WHERE WE FLY
The Province of KwaZulu-Natal in South Africa is home to multiple rhino reserves, under the management of Ezemvelo KwaZulu-Natal Wildlife (Ezemvelo). Combined, these reserves are the custodians of approximately 2,500 rhinos. The region possesses the rhino population with the farthest reaching genetic pool. In order to ensure the viability of future populations, the protection of rhino from this region is of critical importance and will impact on all future population growth efforts.
From an operational perspective, Ezemvelo is the ideal environment in which to utilize new technologies such as UAVs to enhance anti-poaching efforts, as rhino and other wildlife populations are contained within multiple small and manageable conservation areas.
Ezemvelo, in association with Peace Parks Foundation, has for the past couple of years deployed drones on a trial basis to test the capability of an assortment of UAV technologies as instruments to support anti-poaching operations in varying environmental and operational conditions. So far the project has had positive impact, and the presence of UAVs in the reserves has been instrumental in disrupting illegal activities in general.
Air Shepherd is committed to Ezemvelo and Peace Parks Foundation, combining years of experience and skills in a collaborative effort and maximizing the use of drone technology at the frontlines of the poaching war.
The protection of rhino from this region is of critical importance and will affect all future population growth efforts.
A History of UAVs in EKZNW
In 2012, with the onset of the rapid increase in wildlife crime and specifically rhino poaching, EKZNW entered into an agreement with a service provider to undertake a pilot rhino security aerial surveillance and monitoring project using UAVs. The main objective was to reduce rhino poaching attempts and provide effective protection of the Hluhluwe, iMfolozi Park (HiP) rhino population.
This project continued for a period of two years, and the mortality statistics from start to termination of the project clearly showed a significant decrease in poaching mortalities: a 65% reduction in rhino poaching compared to the previous year. Since that time UAV tactics have been upgraded resulting in no poaching deaths in any area where drones were flying in the last six months.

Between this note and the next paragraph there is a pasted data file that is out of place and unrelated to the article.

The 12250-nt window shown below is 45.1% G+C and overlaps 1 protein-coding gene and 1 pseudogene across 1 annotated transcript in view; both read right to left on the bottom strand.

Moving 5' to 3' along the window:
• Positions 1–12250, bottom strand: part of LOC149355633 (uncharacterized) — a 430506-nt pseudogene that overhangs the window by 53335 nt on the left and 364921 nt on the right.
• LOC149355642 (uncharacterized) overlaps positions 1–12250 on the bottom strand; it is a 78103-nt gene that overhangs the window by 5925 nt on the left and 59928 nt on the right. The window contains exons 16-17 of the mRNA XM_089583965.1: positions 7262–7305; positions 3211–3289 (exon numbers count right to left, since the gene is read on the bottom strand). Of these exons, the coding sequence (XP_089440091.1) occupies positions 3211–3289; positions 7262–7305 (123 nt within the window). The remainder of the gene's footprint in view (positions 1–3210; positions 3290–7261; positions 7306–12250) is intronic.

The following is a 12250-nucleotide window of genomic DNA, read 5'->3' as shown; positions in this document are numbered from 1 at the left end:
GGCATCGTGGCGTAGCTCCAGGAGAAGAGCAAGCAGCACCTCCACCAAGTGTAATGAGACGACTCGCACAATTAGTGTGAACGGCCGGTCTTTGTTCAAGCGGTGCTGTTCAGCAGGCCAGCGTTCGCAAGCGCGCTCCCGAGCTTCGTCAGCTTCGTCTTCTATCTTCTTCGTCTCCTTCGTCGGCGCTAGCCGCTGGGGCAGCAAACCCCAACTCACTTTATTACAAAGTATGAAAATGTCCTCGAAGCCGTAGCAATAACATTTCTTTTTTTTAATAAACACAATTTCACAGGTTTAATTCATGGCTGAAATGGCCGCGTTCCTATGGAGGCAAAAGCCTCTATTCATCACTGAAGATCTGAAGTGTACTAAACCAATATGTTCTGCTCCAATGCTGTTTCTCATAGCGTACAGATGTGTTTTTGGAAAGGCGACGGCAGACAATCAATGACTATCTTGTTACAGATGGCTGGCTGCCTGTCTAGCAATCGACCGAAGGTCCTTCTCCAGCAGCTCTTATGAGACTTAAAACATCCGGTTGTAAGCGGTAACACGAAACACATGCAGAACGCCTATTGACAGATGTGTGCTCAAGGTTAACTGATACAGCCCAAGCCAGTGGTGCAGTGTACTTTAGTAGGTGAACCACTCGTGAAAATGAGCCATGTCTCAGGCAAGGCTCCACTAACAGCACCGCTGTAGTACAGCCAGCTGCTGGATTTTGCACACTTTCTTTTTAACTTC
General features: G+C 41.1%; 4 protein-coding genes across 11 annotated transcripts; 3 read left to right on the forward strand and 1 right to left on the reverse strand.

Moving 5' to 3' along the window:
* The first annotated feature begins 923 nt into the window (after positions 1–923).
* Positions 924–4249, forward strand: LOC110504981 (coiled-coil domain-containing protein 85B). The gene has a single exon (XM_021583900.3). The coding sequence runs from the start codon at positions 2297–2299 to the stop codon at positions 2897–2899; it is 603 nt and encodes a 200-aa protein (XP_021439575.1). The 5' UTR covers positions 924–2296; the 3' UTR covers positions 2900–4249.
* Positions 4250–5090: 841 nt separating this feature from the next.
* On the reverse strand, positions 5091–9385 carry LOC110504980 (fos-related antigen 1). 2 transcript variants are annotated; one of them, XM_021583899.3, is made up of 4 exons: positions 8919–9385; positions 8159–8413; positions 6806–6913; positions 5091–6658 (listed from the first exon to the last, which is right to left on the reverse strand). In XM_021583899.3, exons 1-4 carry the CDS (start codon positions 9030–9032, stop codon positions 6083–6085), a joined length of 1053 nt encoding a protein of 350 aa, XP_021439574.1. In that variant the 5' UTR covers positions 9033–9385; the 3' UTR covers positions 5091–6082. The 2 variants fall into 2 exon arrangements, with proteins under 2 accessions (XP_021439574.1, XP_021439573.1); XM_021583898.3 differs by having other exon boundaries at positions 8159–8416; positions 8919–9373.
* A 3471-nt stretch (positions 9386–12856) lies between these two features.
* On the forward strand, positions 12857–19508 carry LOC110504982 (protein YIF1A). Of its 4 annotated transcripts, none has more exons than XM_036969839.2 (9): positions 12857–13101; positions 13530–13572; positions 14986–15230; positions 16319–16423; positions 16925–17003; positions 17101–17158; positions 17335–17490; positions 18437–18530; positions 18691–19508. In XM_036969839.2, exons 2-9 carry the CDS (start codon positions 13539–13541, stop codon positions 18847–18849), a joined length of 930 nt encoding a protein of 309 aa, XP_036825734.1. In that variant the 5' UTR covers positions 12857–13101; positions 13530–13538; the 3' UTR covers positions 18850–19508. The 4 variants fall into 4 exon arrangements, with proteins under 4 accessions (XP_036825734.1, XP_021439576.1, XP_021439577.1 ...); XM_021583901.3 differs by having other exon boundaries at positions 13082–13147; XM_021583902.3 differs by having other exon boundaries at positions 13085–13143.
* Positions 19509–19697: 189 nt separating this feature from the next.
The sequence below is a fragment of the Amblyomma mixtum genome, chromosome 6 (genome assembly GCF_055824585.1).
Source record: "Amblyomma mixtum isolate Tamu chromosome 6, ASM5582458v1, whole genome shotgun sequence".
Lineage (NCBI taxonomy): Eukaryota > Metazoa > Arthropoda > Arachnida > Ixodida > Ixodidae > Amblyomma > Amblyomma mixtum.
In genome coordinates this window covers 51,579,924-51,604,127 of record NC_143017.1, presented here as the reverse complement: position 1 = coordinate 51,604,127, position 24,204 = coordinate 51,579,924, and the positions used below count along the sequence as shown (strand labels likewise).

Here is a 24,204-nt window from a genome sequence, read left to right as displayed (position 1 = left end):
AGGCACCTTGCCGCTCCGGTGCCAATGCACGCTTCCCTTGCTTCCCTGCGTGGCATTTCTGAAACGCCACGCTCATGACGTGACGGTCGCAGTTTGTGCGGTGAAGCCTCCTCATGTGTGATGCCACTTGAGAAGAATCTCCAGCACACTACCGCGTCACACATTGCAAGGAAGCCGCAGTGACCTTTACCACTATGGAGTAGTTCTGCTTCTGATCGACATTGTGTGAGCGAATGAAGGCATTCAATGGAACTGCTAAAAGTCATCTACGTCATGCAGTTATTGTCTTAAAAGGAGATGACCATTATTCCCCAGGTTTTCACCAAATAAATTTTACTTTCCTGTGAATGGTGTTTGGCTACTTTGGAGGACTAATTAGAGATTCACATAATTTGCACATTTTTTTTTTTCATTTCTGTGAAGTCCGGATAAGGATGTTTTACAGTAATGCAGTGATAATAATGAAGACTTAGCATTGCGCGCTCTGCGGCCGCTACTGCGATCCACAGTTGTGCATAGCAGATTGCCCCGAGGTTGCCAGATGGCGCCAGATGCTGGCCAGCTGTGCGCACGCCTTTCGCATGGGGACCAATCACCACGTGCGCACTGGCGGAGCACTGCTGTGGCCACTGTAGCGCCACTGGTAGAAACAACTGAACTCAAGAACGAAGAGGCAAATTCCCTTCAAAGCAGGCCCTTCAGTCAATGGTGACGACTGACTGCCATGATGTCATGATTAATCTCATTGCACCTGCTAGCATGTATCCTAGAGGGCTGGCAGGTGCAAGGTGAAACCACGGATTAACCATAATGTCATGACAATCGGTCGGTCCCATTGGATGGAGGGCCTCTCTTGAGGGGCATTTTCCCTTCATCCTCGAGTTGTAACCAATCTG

The decrease in poaching is greatly attributed to the presence of drones in the park, combined with other strategic law enforcement and monitoring projects and operations.
Kruger National Park
Kruger National Park is home to around 65% of the world’s rhinos, and with the high price of rhino horn in foreign markets, devastatingly this means that Kruger is also home to around 60% of the rhino poaching victims in South Africa.
To save rhino, it is imperative to focus on Kruger, which has become the epicenter of the war on poaching.
One of the great challenges for Kruger is attributed to its boundaries, extending from South Africa in the south to Mozambique in the north. Heavily armed poachers cross national boundaries into Kruger from Mozambique to pursue their criminal activities, and make their escape by crossing back over these same borders. It has been estimated that there can be up to as many as 12 gangs in the park at any time.
To combat wildlife trafficking, and in an effort to begin stabilizing rhino populations, drone operations over Kruger National Park have given Air Shepherd and its partners a unique advantage, as well as the notable ability to make a very real and measurable difference in favor of rhinos.
Specifically at Kruger, the scientific effectiveness of drone use in anti-poaching applications is being evaluated, which will give our partners the unique distinction of being the only operational team with recognition from both the scientific community, as well as government, that our operations are effective.
Many countries are calling for help
The poaching problem is widespread, and the word is getting out about our success. Across Africa, multiple nations have already approached our team asking for help to develop anti-poaching programs. Agreements, approvals, contracts within each country are at varying points of being cleared for take-off.
Most countries require multiple Air Shepherd teams to fully cover all of the opportunities that are being presented to us. As a result, we will require 45-50 teams, which is our mid-range goal: to rapidly proliferate our capability across Africa and dramatically reduce big-time poaching.